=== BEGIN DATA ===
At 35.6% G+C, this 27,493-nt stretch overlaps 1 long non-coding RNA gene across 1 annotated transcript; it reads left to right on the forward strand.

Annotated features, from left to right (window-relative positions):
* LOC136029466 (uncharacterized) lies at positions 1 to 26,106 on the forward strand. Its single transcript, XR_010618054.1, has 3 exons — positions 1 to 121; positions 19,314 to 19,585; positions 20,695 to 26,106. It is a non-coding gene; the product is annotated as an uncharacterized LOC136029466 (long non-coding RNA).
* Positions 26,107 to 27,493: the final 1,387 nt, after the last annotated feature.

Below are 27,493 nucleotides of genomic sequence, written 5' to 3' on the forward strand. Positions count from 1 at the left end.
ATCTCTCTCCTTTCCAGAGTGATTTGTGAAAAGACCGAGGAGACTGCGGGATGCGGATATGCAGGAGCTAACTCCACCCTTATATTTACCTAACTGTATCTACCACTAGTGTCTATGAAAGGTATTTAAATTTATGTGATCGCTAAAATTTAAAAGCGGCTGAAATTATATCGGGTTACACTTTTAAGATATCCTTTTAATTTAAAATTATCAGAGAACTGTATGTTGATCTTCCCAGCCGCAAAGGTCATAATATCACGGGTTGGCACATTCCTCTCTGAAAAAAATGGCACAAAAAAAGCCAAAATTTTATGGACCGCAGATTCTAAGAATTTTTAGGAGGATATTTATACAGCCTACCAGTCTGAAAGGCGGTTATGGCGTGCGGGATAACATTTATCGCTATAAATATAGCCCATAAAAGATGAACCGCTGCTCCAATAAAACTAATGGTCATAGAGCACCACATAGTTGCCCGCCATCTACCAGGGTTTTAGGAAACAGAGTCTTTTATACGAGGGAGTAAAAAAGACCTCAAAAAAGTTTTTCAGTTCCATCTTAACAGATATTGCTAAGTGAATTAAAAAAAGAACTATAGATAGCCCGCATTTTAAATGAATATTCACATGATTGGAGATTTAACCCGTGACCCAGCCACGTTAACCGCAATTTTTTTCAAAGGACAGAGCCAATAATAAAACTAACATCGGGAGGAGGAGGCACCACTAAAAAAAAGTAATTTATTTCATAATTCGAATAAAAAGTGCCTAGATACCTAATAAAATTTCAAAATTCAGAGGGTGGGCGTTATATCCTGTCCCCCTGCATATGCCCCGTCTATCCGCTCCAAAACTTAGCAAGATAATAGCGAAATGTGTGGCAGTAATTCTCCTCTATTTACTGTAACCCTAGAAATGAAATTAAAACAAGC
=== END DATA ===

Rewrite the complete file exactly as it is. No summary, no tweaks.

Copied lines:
At 35.6% G+C, this 27,493-nt stretch overlaps 1 long non-coding RNA gene across 1 annotated transcript; it reads left to right on the forward strand.

Annotated features, from left to right (window-relative positions):
* LOC136029466 (uncharacterized) lies at positions 1 to 26,106 on the forward strand. Its single transcript, XR_010618054.1, has 3 exons — positions 1 to 121; positions 19,314 to 19,585; positions 20,695 to 26,106. It is a non-coding gene; the product is annotated as an uncharacterized LOC136029466 (long non-coding RNA).
* Positions 26,107 to 27,493: the final 1,387 nt, after the last annotated feature.

Below are 27,493 nucleotides of genomic sequence, written 5' to 3' on the forward strand. Positions count from 1 at the left end.
ATCTCTCTCCTTTCCAGAGTGATTTGTGAAAAGACCGAGGAGACTGCGGGATGCGGATATGCAGGAGCTAACTCCACCCTTATATTTACCTAACTGTATCTACCACTAGTGTCTATGAAAGGTATTTAAATTTATGTGATCGCTAAAATTTAAAAGCGGCTGAAATTATATCGGGTTACACTTTTAAGATATCCTTTTAATTTAAAATTATCAGAGAACTGTATGTTGATCTTCCCAGCCGCAAAGGTCATAATATCACGGGTTGGCACATTCCTCTCTGAAAAAAATGGCACAAAAAAAGCCAAAATTTTATGGACCGCAGATTCTAAGAATTTTTAGGAGGATATTTATACAGCCTACCAGTCTGAAAGGCGGTTATGGCGTGCGGGATAACATTTATCGCTATAAATATAGCCCATAAAAGATGAACCGCTGCTCCAATAAAACTAATGGTCATAGAGCACCACATAGTTGCCCGCCATCTACCAGGGTTTTAGGAAACAGAGTCTTTTATACGAGGGAGTAAAAAAGACCTCAAAAAAGTTTTTCAGTTCCATCTTAACAGATATTGCTAAGTGAATTAAAAAAAGAACTATAGATAGCCCGCATTTTAAATGAATATTCACATGATTGGAGATTTAACCCGTGACCCAGCCACGTTAACCGCAATTTTTTTCAAAGGACAGAGCCAATAATAAAACTAACATCGGGAGGAGGAGGCACCACTAAAAAAAAGTAATTTATTTCATAATTCGAATAAAAAGTGCCTAGATACCTAATAAAATTTCAAAATTCAGAGGGTGGGCGTTATATCCTGTCCCCCTGCATATGCCCCGTCTATCCGCTCCAAAACTTAGCAAGATAATAGCGAAATGTGTGGCAGTAATTCTCCTCTATTTACTGTAACCCTAGAAATGAAATTAAAACAAGC